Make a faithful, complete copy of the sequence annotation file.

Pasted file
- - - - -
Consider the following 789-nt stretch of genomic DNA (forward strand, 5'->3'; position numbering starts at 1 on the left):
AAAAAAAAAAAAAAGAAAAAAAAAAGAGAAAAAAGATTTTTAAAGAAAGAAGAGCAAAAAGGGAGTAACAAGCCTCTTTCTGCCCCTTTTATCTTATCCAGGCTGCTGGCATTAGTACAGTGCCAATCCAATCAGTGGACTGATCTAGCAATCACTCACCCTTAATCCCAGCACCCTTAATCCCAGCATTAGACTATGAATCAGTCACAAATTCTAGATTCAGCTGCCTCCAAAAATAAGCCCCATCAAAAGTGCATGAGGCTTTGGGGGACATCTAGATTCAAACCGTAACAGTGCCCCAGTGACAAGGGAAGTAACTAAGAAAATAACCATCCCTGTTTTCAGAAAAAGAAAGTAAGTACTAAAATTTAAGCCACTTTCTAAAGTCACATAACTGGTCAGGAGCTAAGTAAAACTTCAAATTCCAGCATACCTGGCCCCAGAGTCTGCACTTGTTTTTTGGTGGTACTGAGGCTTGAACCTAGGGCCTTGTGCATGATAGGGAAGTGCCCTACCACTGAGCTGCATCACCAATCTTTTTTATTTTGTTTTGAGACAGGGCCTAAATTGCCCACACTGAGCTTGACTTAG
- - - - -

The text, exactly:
Consider the following 789-nt stretch of genomic DNA (forward strand, 5'->3'; position numbering starts at 1 on the left):
AAAAAAAAAAAAAAGAAAAAAAAAAGAGAAAAAAGATTTTTAAAGAAAGAAGAGCAAAAAGGGAGTAACAAGCCTCTTTCTGCCCCTTTTATCTTATCCAGGCTGCTGGCATTAGTACAGTGCCAATCCAATCAGTGGACTGATCTAGCAATCACTCACCCTTAATCCCAGCACCCTTAATCCCAGCATTAGACTATGAATCAGTCACAAATTCTAGATTCAGCTGCCTCCAAAAATAAGCCCCATCAAAAGTGCATGAGGCTTTGGGGGACATCTAGATTCAAACCGTAACAGTGCCCCAGTGACAAGGGAAGTAACTAAGAAAATAACCATCCCTGTTTTCAGAAAAAGAAAGTAAGTACTAAAATTTAAGCCACTTTCTAAAGTCACATAACTGGTCAGGAGCTAAGTAAAACTTCAAATTCCAGCATACCTGGCCCCAGAGTCTGCACTTGTTTTTTGGTGGTACTGAGGCTTGAACCTAGGGCCTTGTGCATGATAGGGAAGTGCCCTACCACTGAGCTGCATCACCAATCTTTTTTATTTTGTTTTGAGACAGGGCCTAAATTGCCCACACTGAGCTTGACTTAG